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Serious challenge for new NYC corrections chief
When Joseph Ponte of Maine arrives for his first day on the job next week as the city's corrections commissioner, he'll step into an ugly crisis that's been brewing for years.
The city's jail system on Rikers Island has increasingly become the default lodging for New Yorkers with mental illnesses and homeless problems.
The results are nothing short of scandalous:
Officials are investigating the death last February of a 56-year-old ex-Marine with a history of mental illness and homelessness who may have been allowed to die in his cell when a damper and rooftop fan malfunctioned.
A Rikers Island supervisor was arrested last week on federal civil rights charges that accuse him of ignoring the pleas of subordinates and leaving a mentally ill inmate to die after the prisoner gulped a packet of toxic detergent.
And the trendlines are only getting worse:
The proportion of mentally ill inmates in the city's jail system has skyrocketed from 24 percent in fiscal 2007 to nearly 40 percent today, according to corrections figures.
Inmate-to-inmate violence resulting in serious injuries, meanwhile, jumped 21 percent between July and October of 2013 compared with the same period in 2012.
Ponte will arrive in the city with a solid reputation as a reformer. As commissioner of Maine's prison system, he scaled back the use of aggressive disciplinary measures and curbed the use of solitary confinement as punishment.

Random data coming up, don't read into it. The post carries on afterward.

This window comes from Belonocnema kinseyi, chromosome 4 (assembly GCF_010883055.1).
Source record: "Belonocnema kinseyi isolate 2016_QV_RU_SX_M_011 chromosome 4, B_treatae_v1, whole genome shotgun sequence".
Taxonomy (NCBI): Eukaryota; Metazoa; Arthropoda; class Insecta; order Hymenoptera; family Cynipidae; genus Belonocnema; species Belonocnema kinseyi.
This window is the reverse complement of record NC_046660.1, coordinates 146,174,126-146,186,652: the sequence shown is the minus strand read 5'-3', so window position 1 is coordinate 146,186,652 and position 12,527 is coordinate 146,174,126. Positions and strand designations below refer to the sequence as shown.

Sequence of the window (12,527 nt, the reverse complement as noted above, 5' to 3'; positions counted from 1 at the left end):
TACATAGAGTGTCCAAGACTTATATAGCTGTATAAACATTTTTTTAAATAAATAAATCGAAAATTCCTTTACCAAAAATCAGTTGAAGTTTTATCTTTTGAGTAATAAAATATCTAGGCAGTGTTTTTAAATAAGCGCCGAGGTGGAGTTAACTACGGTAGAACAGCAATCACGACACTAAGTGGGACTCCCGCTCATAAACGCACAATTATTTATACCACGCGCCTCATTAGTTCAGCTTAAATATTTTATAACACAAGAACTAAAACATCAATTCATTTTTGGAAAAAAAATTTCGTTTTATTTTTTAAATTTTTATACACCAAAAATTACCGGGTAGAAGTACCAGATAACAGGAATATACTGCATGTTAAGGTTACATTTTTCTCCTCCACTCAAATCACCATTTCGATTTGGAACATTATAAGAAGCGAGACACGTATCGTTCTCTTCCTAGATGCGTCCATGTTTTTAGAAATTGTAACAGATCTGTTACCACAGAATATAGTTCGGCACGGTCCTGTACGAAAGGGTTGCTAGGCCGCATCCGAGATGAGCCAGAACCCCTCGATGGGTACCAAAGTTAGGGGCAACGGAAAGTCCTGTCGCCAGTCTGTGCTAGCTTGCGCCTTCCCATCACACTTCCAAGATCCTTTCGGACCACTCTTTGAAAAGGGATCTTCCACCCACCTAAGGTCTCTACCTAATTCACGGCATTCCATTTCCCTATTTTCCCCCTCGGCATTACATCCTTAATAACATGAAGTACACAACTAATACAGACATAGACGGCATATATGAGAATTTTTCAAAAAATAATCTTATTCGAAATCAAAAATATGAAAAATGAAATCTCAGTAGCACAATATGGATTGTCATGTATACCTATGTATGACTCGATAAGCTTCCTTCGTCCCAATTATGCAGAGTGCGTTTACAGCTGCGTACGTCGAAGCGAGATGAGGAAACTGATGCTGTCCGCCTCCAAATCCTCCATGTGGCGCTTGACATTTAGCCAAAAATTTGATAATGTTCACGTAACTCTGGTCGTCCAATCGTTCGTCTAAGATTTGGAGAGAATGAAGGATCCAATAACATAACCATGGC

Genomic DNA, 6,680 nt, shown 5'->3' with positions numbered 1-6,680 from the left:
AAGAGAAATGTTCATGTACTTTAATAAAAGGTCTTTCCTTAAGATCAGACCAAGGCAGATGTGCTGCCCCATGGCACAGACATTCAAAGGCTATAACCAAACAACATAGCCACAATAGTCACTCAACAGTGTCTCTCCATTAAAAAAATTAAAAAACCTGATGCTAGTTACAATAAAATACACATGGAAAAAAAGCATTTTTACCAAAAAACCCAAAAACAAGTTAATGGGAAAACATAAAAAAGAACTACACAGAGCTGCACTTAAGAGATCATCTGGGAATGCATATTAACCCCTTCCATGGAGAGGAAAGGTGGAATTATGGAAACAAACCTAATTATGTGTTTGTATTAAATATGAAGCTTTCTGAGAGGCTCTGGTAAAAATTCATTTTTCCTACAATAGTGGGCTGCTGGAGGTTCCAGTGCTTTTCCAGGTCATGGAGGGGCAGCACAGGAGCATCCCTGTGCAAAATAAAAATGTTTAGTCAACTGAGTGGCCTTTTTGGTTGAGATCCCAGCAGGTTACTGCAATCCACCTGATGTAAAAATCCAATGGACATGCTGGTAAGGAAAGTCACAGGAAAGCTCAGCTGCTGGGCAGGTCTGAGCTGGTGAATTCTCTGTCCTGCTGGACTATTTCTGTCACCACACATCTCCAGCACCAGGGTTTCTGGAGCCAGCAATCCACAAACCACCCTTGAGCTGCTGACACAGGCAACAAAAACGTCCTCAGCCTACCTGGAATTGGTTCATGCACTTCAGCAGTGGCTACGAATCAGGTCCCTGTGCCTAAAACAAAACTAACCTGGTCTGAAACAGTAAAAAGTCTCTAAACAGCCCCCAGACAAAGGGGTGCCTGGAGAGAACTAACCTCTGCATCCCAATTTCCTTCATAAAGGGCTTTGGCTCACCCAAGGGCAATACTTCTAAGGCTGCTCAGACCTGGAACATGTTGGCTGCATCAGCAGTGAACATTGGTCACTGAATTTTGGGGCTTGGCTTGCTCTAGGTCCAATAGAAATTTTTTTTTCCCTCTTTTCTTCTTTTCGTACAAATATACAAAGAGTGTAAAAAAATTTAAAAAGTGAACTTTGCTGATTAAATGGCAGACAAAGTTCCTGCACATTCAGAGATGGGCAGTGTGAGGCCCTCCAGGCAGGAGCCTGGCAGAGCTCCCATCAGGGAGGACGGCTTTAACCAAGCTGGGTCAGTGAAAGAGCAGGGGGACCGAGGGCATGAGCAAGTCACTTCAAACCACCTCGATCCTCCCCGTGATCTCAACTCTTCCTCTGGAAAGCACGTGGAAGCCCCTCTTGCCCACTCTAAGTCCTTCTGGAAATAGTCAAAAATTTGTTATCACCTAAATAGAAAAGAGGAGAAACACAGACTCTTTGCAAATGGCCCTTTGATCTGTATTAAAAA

His first order of business in the city is to ensure that our jails can competently supervise an influx of mentally ill inmates that shows no sign of ending.
Then comes the hard part. New York is facing a perfect storm of failed policies -- not just for corrections -- but for homelessness, mental health and veteran services.
The jails should not be the last way station for the city's homeless mentally ill residents -- and the ultimate burden for the city's cascading failures shouldn't just fall on Ponte.
But with our safety nets in shreds, Ponte will need to provide basic services to those who need them while his boss -- Mayor Bill de Blasio -- builds a broader system of social services that works.